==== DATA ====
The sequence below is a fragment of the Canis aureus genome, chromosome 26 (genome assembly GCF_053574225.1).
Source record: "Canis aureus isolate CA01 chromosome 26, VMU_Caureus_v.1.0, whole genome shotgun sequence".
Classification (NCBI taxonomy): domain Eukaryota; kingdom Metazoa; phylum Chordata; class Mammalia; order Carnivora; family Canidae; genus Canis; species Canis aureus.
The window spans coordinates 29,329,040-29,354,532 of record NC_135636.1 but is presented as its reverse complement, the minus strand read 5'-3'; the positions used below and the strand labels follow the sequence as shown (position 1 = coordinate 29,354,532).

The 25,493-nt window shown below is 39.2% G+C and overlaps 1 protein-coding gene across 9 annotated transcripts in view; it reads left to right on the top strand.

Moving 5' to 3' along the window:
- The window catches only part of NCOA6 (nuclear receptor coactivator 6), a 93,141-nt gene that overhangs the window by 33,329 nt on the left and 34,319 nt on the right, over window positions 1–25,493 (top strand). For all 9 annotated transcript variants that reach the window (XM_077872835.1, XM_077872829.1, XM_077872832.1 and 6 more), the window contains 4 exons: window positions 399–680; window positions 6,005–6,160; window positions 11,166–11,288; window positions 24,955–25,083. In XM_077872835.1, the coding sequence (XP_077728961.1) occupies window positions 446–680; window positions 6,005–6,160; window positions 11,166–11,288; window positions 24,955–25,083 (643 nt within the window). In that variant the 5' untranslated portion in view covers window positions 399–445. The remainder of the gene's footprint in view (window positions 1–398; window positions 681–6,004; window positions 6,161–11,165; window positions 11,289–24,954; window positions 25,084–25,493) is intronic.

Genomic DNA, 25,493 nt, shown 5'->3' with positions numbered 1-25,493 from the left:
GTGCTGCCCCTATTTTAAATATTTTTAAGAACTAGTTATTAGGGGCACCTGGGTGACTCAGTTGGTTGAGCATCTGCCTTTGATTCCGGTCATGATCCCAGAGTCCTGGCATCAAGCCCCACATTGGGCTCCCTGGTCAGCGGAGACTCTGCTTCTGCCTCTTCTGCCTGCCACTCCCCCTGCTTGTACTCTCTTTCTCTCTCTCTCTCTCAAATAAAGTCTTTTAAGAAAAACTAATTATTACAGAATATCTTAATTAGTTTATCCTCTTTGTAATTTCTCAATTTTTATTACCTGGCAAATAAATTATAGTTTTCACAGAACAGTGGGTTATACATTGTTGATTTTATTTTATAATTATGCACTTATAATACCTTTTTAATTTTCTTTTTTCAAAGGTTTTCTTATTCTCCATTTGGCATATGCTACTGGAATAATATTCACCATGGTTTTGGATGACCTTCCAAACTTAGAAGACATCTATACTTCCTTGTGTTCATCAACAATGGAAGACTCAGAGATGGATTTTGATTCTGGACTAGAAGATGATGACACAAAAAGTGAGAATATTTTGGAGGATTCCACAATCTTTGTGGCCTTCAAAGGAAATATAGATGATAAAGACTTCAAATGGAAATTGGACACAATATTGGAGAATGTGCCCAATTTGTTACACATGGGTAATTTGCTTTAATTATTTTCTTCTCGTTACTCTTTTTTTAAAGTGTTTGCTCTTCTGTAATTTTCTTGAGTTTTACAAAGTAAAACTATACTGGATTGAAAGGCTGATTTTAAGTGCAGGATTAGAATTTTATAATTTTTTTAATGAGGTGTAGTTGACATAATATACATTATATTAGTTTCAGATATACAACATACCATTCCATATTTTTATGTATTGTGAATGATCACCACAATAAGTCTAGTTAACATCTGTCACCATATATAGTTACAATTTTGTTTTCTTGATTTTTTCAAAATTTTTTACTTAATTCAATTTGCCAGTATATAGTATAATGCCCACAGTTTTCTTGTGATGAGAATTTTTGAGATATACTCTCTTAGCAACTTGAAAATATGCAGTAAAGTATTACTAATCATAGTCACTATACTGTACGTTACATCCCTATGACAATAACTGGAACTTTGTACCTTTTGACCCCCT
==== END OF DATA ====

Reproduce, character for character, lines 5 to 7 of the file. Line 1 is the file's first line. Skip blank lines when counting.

The 25,493-nt window shown below is 39.2% G+C and overlaps 1 protein-coding gene across 9 annotated transcripts in view; it reads left to right on the top strand.

Moving 5' to 3' along the window:
- The window catches only part of NCOA6 (nuclear receptor coactivator 6), a 93,141-nt gene that overhangs the window by 33,329 nt on the left and 34,319 nt on the right, over window positions 1–25,493 (top strand). For all 9 annotated transcript variants that reach the window (XM_077872835.1, XM_077872829.1, XM_077872832.1 and 6 more), the window contains 4 exons: window positions 399–680; window positions 6,005–6,160; window positions 11,166–11,288; window positions 24,955–25,083. In XM_077872835.1, the coding sequence (XP_077728961.1) occupies window positions 446–680; window positions 6,005–6,160; window positions 11,166–11,288; window positions 24,955–25,083 (643 nt within the window). In that variant the 5' untranslated portion in view covers window positions 399–445. The remainder of the gene's footprint in view (window positions 1–398; window positions 681–6,004; window positions 6,161–11,165; window positions 11,289–24,954; window positions 25,084–25,493) is intronic.